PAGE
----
The success of the draft TPO relies on balancing the needs to manage removal, enable replanting, and match recompense to restore the value of trees lost. If one is affected, the others must be adjusted to counter balance. We need to see analysis that these changes will lead to no net loss to our urban tree canopy and better protect our trees than the current TPO.
Does it Save More Trees?
Atlanta’s tree protection ordinance should ensure tree destruction is minimized and new trees continue to be planted. Urban Tree Canopy (UTC) cover assessments show that our City’s tree cover is declining, so the new ordinance needs to demonstrate that it can reverse the trend. The TPO lacks a measurable goal that progress can be measured by. Trees Atlanta recommends setting an UTC goal of 50%.
The requirement to replant or pay recompense for trees removed remains, but the rate of replacement is lowered (a ratio of one to .75 for Priority Trees and .50 for Non-Priority Trees). The draft TPO provides a cap on the number of Priority Trees that can be removed from Single Family Residential (SFR) lots and includes incentives that lower replanting and recompense calculation when they meet minimum Preservation Standards. How these credits add up as the total number of trees replanted and recompense is uncertain. Recompense funds are used to replant trees in public right-of-ways and other public spaces. Where street trees grow is one of few areas in the City that show canopy growth in UTC assessments. With fewer trees required to be replanted on lots, the additional impact of lower recompense payments needs to be better understood. The formulas must be tested and verified to save more trees, enable replanting, or fund recompense.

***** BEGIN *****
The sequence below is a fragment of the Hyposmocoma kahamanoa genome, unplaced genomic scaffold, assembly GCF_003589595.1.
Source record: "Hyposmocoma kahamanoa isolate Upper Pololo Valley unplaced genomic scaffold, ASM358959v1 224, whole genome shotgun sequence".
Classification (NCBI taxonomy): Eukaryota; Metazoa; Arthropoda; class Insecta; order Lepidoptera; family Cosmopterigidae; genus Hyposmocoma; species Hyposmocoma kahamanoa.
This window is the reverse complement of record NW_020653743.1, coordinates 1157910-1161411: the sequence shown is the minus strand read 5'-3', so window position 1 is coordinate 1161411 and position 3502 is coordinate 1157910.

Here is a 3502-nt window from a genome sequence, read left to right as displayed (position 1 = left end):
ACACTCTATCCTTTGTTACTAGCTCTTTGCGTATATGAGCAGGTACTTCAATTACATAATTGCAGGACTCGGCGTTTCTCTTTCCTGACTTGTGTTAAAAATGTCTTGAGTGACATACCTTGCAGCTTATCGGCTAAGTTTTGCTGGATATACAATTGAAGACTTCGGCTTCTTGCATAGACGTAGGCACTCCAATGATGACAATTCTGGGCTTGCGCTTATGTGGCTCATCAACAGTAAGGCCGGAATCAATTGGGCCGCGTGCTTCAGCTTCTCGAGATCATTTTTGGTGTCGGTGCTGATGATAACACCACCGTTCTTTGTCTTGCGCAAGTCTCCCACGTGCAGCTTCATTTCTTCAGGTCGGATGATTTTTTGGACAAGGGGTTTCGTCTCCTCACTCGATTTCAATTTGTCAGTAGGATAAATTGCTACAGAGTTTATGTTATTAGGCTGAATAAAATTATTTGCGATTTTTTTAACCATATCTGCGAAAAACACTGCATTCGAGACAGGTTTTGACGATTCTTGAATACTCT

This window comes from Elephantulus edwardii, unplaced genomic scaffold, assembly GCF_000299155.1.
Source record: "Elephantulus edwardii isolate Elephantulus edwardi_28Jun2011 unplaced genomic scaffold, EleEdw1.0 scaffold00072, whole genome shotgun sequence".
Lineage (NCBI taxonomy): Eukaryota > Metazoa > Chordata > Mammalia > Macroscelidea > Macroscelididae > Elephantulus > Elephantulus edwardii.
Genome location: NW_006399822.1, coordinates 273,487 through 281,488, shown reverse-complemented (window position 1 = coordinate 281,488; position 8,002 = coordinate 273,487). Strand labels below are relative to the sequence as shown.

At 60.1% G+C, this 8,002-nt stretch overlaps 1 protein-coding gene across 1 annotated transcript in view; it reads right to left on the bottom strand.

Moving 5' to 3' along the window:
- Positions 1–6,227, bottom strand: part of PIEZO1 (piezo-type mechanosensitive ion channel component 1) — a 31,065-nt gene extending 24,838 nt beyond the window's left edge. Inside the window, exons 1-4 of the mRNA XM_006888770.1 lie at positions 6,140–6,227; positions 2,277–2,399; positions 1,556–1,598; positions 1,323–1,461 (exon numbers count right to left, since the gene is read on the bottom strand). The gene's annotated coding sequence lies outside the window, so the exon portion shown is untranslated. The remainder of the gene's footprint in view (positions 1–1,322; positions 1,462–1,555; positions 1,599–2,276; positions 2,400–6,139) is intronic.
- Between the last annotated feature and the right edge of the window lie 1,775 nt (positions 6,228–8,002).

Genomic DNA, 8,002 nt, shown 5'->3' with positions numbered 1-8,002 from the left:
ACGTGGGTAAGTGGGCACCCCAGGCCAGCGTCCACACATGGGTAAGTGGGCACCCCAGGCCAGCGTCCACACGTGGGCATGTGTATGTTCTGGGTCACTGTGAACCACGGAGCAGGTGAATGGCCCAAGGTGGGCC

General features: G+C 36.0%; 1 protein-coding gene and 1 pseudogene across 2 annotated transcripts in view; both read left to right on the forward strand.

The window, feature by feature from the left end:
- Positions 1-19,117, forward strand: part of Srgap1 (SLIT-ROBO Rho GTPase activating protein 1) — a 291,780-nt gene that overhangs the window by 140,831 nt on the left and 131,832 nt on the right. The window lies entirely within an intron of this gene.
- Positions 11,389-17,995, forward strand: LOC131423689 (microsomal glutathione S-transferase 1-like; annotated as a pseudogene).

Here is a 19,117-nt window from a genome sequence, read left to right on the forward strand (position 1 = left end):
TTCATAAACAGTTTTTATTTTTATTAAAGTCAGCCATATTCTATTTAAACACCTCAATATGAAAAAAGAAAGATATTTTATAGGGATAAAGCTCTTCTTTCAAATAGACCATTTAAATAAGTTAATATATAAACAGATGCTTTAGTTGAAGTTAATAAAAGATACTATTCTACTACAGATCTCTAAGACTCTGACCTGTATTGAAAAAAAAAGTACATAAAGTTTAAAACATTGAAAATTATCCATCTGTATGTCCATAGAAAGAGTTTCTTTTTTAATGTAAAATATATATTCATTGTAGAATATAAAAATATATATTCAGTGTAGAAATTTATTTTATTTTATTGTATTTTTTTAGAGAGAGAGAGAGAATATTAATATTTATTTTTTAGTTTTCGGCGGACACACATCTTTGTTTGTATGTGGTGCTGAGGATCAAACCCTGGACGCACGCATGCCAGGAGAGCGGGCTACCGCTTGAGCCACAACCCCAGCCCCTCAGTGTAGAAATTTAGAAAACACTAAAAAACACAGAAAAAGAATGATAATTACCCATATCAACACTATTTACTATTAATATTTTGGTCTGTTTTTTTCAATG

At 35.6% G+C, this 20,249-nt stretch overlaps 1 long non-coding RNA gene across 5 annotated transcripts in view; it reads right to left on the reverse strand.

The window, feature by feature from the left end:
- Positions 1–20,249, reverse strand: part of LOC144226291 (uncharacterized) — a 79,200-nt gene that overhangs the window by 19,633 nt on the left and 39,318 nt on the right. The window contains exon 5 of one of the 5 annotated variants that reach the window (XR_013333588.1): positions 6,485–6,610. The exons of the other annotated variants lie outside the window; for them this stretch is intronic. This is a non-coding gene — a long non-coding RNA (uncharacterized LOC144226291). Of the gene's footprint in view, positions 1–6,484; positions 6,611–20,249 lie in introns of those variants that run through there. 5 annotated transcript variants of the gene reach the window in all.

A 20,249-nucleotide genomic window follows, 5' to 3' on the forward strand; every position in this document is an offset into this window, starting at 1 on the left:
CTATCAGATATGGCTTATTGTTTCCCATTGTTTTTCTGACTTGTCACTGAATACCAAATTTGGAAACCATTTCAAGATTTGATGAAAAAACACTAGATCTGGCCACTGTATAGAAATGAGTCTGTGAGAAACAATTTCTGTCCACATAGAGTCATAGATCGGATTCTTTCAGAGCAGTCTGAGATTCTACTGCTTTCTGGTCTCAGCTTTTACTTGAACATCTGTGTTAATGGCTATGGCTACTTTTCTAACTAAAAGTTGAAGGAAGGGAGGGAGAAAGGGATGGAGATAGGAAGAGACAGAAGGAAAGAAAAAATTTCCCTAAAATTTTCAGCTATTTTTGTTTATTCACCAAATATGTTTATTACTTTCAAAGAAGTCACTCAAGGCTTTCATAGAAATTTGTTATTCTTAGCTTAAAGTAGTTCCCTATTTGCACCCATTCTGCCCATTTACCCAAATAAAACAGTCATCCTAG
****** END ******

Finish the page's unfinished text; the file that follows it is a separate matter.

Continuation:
Field Test the Proposed Concepts and Standards.
Trees Atlanta strongly recommends City Arborists and private professionals who typically apply for tree permits to field test the ordinance and report outcomes. Testing will show the strengths or flaws of the protection standards and identify possible unfair recompense. Use real permitting situations for both Single Family parcels and Commercial Developments, particularly scenarios that are known to cause the greatest tree loss. Test results should compare results of proposed standards with the existing ordinance. The long-term effect of the ordinance should also be calculated with forecast models to estimate when and how the City will reach our UTC goal.
Many new requirements for reporting and tracking have been added as tools for enforcement in the ordinance. Details on the City’s capacity to support these changes are still required. Field tests should also include piloting the application and permitting process to vet feasibility and usability. We ask the Arborist Division to publish the results of field tests and modeling scenarios and show how the City reaches an established UTC goal and by when.